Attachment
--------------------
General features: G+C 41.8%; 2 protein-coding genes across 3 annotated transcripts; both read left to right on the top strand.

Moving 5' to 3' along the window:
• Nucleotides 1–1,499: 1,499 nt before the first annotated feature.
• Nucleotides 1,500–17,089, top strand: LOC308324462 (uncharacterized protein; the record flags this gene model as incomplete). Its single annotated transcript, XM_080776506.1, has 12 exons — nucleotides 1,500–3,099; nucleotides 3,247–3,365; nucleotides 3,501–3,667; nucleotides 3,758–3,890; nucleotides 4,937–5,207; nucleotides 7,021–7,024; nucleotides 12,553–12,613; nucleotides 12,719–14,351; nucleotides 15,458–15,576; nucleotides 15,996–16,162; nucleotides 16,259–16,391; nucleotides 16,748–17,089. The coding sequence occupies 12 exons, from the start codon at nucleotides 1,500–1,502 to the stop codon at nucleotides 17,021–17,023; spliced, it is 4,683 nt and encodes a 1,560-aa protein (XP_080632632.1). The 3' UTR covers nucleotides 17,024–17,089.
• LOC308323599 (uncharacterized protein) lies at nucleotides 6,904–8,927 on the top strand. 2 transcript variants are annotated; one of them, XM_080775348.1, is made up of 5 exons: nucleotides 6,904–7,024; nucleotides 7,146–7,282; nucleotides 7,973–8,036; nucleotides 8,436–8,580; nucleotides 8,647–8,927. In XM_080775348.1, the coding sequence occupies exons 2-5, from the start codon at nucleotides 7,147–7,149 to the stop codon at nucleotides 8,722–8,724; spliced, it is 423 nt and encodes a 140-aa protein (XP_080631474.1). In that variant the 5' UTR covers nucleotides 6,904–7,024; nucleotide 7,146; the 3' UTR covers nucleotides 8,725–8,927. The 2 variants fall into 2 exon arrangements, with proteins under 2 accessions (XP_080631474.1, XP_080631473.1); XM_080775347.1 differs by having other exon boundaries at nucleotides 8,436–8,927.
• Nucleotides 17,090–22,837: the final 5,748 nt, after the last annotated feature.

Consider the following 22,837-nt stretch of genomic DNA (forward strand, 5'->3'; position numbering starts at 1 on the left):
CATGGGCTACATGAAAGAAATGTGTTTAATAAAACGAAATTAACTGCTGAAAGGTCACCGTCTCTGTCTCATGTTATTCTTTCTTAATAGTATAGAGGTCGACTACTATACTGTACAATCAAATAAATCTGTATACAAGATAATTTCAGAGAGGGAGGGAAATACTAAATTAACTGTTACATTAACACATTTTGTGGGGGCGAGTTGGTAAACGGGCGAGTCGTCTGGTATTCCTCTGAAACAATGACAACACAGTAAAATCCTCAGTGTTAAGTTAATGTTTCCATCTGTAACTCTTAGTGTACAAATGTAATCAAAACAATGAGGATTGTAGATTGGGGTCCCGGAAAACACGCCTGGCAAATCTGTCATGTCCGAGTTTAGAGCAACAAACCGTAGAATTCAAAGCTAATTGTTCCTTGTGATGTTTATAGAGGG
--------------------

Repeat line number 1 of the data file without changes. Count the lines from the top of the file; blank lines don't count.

General features: G+C 41.8%; 2 protein-coding genes across 3 annotated transcripts; both read left to right on the top strand.